Beyond this book#
Starting out in image analysis can feel a bit like learning a language.
Initially, everything seems incomprehensible. If you can immerse yourself in the language sufficiently, patterns start to emerge and parts begin to make sense. But even so, speaking it fluently can still feel a long way away.
This book tries to accelerate the process by systematically teaching the basic grammar and core vocabulary of image analysis: the rules, concepts, and tools that (bio)image analysts use every day. It aims to go beyond a superficial overview by describing many of the exceptions, pitfalls and messy realities encountered when working with images: the things I wish I had learned sooner when I started out myself. The things I didn’t know that I needed to know, or didn’t know even existed.
The book also covers a couple of major dialects (ImageJ and Python), in case you want to hang out in areas where they are spoken.
If you’ve worked through the chapters, I hope that they could help you develop a solid basis to understand the language of image analysis. If you want to go further, my advice would be to start using it to communicate with others whenever you can.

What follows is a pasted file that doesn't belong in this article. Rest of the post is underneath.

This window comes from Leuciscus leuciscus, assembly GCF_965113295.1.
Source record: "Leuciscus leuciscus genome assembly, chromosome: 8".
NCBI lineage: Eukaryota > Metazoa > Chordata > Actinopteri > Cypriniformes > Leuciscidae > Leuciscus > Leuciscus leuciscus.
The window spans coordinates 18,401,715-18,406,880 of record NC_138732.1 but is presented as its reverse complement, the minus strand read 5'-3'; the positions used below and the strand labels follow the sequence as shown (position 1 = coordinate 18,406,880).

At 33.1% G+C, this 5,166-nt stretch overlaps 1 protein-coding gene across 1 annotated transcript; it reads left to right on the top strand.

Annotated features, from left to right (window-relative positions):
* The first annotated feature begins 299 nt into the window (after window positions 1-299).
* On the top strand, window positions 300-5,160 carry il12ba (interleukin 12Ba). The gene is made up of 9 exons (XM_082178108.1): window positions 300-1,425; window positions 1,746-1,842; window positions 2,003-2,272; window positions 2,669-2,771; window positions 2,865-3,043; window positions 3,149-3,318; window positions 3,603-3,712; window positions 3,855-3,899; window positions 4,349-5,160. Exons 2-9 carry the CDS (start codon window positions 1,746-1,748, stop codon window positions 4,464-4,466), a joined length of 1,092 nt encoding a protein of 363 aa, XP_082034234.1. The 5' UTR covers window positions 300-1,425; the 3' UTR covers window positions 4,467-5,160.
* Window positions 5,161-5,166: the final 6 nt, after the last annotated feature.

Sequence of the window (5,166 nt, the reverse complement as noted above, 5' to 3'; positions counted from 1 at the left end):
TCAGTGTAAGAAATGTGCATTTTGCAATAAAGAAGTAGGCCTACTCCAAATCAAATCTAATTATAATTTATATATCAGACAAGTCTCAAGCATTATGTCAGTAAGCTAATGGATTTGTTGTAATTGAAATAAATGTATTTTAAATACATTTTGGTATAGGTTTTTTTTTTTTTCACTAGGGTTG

The Scientific Community Image Forum at https://forum.image.sc is an extremely active and friendly discussion forum, populated by people who speak image analysis with varying levels of fluency. My own career has been shaped by the things I learned on the forum, and the mailing lists that predated it.
For that reason, I’d suggest participating in in the forum is the best next step. There, you’ll find thousands of discussions on many topics related to scientific imaging in general.
One of the most common uses of image.sc is to ask the community for advice on how to solve a particular image analysis problem. As a result, the forum also contains thousands of searchable discussions that delve into the details of specific problems.
image.sc also acts as the primary discussion channel for more than 50 open-source software projects, listed as ‘Community partners’, including ImageJ, Fiji, CellProfiler, scikit-image and QuPath.
It’s possible to learn a lot just by lurking (as I did for years…), absorbing new ideas and ways of thinking from the people who post. But I hope that, in the end, you might actively participate: posting your own questions, and also your own insights, opinions and answers.